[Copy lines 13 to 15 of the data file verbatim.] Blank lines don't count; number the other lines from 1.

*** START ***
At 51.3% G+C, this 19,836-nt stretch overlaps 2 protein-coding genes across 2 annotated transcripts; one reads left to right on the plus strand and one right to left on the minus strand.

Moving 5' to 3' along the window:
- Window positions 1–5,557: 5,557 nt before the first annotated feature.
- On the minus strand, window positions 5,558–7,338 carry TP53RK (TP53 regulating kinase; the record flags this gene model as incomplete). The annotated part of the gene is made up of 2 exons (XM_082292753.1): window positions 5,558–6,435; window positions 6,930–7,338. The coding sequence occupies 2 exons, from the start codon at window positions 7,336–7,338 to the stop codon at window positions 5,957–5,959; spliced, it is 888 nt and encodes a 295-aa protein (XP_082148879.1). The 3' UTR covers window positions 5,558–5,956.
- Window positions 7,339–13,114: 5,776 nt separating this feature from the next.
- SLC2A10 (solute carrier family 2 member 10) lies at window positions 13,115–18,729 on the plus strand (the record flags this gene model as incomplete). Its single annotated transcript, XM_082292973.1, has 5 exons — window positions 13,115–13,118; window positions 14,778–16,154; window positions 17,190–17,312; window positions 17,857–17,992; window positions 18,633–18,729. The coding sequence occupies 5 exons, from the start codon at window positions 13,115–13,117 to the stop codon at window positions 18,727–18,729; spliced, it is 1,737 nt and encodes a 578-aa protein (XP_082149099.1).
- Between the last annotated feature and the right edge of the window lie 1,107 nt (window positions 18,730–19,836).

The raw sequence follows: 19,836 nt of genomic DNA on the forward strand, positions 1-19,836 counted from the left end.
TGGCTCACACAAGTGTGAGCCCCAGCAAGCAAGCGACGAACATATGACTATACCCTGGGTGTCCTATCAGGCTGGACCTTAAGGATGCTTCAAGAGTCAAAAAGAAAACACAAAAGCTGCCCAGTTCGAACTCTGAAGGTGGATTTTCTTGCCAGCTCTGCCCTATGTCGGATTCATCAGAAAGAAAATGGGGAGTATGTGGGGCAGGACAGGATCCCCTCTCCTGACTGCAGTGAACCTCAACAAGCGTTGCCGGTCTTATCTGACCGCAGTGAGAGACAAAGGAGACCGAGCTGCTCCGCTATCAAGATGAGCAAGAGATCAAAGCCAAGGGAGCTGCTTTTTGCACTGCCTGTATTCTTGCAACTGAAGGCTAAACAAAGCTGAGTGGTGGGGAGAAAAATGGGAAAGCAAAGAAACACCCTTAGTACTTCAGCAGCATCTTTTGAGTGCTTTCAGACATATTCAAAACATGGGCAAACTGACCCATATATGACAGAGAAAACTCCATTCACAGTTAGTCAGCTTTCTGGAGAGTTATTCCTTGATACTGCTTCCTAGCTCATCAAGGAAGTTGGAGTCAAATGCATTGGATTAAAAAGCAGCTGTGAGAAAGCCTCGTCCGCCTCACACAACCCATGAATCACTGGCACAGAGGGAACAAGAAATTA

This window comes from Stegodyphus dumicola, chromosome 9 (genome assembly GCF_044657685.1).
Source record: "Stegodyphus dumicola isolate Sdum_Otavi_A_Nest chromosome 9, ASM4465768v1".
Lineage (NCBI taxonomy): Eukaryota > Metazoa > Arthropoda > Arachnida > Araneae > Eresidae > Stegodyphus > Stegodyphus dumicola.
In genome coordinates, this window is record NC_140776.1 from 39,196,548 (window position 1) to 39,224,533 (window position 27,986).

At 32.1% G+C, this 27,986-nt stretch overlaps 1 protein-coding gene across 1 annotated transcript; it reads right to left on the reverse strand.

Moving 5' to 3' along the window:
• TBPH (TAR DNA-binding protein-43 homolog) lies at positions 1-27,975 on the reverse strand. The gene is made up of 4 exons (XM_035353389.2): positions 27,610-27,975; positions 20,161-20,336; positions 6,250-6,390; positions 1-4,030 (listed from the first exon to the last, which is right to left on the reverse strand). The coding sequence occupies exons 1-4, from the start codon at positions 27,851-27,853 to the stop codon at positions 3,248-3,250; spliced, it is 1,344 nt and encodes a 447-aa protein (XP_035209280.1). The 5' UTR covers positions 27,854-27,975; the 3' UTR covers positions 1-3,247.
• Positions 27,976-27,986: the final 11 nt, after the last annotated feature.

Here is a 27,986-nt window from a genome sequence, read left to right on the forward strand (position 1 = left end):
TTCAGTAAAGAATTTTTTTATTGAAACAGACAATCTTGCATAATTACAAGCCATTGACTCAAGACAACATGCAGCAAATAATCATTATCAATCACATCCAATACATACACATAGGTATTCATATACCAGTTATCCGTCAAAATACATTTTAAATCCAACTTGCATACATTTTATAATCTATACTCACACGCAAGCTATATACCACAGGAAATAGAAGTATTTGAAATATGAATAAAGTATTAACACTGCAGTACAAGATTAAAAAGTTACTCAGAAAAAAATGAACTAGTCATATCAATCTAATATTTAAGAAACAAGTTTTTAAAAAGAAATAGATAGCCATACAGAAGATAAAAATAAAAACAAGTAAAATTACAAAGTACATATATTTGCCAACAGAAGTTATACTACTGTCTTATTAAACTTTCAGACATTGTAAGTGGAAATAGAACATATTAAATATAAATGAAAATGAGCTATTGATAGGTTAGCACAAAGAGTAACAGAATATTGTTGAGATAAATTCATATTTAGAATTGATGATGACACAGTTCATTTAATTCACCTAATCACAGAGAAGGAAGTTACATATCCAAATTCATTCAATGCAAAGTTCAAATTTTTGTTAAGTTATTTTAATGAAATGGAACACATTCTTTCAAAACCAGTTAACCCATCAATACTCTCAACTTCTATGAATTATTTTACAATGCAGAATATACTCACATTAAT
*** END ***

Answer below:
In genome coordinates, this window is record NC_140776.1 from 39,196,548 (window position 1) to 39,224,533 (window position 27,986).

At 32.1% G+C, this 27,986-nt stretch overlaps 1 protein-coding gene across 1 annotated transcript; it reads right to left on the reverse strand.

Moving 5' to 3' along the window: